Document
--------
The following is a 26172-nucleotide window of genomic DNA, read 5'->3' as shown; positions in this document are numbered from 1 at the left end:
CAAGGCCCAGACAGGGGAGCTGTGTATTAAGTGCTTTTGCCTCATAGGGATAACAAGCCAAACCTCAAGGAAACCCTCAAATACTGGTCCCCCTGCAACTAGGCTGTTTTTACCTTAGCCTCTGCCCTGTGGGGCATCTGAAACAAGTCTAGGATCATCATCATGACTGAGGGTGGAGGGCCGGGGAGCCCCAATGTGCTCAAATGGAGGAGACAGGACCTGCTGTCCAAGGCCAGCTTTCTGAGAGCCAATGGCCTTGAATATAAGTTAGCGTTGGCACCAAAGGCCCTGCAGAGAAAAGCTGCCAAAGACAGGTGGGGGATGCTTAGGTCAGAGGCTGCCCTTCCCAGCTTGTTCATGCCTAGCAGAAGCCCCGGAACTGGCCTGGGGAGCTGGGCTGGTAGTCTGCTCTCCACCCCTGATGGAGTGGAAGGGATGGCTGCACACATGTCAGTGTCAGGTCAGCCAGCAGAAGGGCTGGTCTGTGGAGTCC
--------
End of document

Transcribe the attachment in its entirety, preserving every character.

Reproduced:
The following is a 26172-nucleotide window of genomic DNA, read 5'->3' as shown; positions in this document are numbered from 1 at the left end:
CAAGGCCCAGACAGGGGAGCTGTGTATTAAGTGCTTTTGCCTCATAGGGATAACAAGCCAAACCTCAAGGAAACCCTCAAATACTGGTCCCCCTGCAACTAGGCTGTTTTTACCTTAGCCTCTGCCCTGTGGGGCATCTGAAACAAGTCTAGGATCATCATCATGACTGAGGGTGGAGGGCCGGGGAGCCCCAATGTGCTCAAATGGAGGAGACAGGACCTGCTGTCCAAGGCCAGCTTTCTGAGAGCCAATGGCCTTGAATATAAGTTAGCGTTGGCACCAAAGGCCCTGCAGAGAAAAGCTGCCAAAGACAGGTGGGGGATGCTTAGGTCAGAGGCTGCCCTTCCCAGCTTGTTCATGCCTAGCAGAAGCCCCGGAACTGGCCTGGGGAGCTGGGCTGGTAGTCTGCTCTCCACCCCTGATGGAGTGGAAGGGATGGCTGCACACATGTCAGTGTCAGGTCAGCCAGCAGAAGGGCTGGTCTGTGGAGTCC